When I learned typography in design school, we always assumed that Serif fonts are slightly more readable than Sans-Serif fonts, since they have extra details that differentiate similar letters such as lower case l and upper case I (see what I mean?).
After graduating and working on digital products for several years I can safely say that turned out to be true, and that:
- Serif fonts are easier to read and distinguish between letters in a normal sized font size (15px and upwards).
- Serif fonts connote Reading, rather than Scanning. Reading is something you do with one body of text over long periods of time, Scanning is something you do with multiple bodies of text over fractions of a second and up to several seconds.
- Historically, Sans-Serif fonts render better on a screen since they are more geometrical and fit better on the rectangular pixel grid (rather than more organic shapes of a Serif font). That constraint (which is still prevalent, but less so since the introduction of Retinae screens), dictated the use of Serif fonts for smaller bodies of text on a screen and thus cemented the use of Sans-Serif fonts for screen based typography.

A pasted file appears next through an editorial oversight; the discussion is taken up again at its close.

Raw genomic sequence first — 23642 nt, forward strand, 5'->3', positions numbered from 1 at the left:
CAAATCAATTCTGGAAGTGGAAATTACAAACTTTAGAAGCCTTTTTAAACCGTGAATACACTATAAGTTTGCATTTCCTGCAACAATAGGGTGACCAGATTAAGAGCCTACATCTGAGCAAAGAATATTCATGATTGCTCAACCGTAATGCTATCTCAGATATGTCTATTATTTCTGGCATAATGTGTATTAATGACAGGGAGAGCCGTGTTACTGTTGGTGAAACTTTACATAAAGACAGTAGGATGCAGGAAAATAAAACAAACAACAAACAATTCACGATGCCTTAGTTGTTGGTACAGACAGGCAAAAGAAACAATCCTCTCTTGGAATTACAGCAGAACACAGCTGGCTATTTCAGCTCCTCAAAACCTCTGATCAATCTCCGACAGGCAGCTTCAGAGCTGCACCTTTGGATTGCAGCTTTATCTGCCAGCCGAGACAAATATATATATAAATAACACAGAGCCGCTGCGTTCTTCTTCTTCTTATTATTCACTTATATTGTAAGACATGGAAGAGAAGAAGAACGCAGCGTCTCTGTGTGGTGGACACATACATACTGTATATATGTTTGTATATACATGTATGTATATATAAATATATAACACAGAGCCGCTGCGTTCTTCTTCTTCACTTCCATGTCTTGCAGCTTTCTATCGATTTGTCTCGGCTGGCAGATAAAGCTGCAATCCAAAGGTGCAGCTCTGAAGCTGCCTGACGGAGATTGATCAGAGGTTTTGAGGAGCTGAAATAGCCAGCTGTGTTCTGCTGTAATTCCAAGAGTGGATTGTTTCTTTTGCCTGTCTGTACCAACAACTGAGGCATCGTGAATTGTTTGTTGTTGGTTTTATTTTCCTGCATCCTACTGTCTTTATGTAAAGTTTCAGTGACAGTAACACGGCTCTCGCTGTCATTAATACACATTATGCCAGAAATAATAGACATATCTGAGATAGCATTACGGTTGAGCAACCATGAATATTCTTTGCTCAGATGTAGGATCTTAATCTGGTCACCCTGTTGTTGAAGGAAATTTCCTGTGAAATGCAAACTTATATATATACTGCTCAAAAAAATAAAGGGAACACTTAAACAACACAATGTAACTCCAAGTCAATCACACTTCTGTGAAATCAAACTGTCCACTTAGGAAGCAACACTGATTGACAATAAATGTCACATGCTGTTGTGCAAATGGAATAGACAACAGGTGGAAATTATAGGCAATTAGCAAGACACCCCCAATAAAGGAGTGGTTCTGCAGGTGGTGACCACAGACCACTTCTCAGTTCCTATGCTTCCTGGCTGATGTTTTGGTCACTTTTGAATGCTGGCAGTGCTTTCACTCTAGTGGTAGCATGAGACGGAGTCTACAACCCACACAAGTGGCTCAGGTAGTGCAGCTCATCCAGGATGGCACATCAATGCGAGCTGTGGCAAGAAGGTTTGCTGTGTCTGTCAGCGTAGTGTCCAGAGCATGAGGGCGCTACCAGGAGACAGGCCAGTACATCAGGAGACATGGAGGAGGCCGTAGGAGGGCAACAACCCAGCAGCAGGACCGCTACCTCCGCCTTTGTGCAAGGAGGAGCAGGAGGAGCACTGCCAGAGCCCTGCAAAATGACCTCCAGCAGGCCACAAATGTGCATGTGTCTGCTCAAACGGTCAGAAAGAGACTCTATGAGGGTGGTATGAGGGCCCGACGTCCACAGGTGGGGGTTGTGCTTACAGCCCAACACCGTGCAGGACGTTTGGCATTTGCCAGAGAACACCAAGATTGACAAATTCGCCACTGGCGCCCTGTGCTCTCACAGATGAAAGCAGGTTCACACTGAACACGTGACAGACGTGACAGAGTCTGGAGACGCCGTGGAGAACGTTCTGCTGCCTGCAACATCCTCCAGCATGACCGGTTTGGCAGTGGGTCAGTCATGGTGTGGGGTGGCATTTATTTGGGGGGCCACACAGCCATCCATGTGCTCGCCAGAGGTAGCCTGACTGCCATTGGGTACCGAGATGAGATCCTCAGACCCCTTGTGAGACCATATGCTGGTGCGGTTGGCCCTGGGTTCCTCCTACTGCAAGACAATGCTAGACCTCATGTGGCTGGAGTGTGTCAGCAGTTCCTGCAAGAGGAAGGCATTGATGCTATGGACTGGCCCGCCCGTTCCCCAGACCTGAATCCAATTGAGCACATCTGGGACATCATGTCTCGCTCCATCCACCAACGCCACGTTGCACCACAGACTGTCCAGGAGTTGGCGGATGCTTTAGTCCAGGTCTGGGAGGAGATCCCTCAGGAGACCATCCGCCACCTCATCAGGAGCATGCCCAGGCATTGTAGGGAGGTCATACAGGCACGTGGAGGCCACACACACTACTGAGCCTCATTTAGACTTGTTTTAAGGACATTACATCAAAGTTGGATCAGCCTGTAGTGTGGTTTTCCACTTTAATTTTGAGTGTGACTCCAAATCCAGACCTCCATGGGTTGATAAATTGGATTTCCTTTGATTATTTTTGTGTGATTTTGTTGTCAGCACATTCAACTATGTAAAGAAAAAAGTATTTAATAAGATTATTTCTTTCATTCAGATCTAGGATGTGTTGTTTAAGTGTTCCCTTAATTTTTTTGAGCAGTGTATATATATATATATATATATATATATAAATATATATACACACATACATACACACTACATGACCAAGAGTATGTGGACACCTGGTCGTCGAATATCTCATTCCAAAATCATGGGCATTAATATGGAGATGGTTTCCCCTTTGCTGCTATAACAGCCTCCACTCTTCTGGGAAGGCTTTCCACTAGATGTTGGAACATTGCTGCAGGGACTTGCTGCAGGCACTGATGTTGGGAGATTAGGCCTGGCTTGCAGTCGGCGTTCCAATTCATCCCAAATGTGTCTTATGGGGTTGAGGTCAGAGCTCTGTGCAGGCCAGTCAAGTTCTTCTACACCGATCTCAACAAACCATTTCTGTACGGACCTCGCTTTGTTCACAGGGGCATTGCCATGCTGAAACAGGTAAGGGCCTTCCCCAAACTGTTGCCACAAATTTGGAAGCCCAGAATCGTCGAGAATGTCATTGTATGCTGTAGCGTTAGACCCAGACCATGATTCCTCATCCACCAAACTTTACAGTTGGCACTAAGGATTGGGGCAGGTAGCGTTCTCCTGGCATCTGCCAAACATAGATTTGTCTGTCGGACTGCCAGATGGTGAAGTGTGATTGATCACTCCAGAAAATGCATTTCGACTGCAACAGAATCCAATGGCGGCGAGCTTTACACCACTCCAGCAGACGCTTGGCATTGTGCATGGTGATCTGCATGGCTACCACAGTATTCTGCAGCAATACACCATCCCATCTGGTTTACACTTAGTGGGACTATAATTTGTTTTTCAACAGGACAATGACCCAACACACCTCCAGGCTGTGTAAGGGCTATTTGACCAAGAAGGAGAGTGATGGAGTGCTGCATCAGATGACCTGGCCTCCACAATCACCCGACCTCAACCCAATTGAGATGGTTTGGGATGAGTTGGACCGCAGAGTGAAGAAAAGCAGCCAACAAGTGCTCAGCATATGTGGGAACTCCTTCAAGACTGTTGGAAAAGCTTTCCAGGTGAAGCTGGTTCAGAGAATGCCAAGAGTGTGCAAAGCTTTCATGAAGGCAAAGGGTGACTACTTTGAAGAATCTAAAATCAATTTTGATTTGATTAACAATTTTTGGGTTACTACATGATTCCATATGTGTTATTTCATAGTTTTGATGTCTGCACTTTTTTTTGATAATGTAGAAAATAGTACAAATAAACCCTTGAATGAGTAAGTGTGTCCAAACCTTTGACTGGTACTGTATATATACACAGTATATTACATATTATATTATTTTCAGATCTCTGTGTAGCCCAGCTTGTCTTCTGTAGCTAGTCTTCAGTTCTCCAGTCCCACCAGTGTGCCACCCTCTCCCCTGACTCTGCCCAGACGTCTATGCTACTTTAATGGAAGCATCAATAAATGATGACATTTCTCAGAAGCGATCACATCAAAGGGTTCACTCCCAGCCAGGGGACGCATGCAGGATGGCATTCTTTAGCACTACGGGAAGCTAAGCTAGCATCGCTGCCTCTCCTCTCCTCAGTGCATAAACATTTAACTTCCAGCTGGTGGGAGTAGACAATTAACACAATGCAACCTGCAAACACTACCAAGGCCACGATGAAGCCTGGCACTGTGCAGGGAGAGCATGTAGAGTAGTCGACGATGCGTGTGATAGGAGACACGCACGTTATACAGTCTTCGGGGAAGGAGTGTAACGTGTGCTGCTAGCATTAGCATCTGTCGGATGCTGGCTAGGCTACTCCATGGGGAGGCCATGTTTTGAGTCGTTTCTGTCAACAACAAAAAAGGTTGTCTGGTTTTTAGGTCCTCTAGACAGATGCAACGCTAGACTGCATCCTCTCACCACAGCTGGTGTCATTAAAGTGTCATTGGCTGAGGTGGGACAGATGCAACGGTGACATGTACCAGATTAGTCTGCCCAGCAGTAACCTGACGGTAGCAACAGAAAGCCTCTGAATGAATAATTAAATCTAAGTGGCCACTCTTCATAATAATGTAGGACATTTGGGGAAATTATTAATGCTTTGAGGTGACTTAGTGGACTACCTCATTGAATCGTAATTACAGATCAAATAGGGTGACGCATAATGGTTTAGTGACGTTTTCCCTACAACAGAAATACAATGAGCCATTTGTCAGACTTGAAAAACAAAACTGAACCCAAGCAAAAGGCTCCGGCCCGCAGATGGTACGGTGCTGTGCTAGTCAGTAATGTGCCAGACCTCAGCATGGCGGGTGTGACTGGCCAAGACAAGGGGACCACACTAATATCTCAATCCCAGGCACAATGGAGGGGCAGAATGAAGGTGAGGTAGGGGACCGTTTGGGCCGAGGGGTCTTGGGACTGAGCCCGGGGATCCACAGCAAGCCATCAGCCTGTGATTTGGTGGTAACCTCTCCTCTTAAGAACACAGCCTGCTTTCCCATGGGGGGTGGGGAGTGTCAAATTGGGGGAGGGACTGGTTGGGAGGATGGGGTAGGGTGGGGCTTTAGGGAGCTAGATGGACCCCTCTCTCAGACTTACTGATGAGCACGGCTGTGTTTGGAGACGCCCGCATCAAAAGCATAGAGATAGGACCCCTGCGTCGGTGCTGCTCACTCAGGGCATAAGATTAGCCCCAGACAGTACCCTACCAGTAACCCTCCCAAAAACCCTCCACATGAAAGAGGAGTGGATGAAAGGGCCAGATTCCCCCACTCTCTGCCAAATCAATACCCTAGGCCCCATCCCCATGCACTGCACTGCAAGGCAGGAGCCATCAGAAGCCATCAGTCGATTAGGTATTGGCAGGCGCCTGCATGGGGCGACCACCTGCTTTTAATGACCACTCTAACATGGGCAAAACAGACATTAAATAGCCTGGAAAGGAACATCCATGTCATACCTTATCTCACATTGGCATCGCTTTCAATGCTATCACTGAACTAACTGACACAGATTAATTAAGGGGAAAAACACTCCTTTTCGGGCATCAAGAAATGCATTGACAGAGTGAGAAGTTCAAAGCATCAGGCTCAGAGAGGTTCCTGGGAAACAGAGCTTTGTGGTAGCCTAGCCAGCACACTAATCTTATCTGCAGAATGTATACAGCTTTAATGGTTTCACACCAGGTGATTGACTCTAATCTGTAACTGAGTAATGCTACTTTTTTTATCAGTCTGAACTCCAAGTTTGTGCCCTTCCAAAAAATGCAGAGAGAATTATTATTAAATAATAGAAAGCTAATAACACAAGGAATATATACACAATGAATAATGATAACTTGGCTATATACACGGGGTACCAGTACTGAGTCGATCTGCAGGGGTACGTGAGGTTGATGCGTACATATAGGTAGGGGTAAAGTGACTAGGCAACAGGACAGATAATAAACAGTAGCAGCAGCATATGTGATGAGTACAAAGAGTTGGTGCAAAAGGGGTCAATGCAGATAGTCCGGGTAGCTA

For example, these two lines of text are in Sans-Serif andSerif fonts respectively. Both are in 10px font size. The first is pretty light-weight, each letter is distinct, has ample white space around it and is definitely readable, while the other is heavier, with letters such as a, s, e and g (detail heavy and low white-space letters), somewhat blurry their inner white spaces almost completely blocked.
Serif fonts do make a comeback in recent years: they're beautiful, more distinct than Sans-Serif fonts and modern screens can easily accommodate their higher level of detail. Don't expect them to replace Sans-Serif fonts for system text other Scannable text, but I do hope to find them in more and more digital products.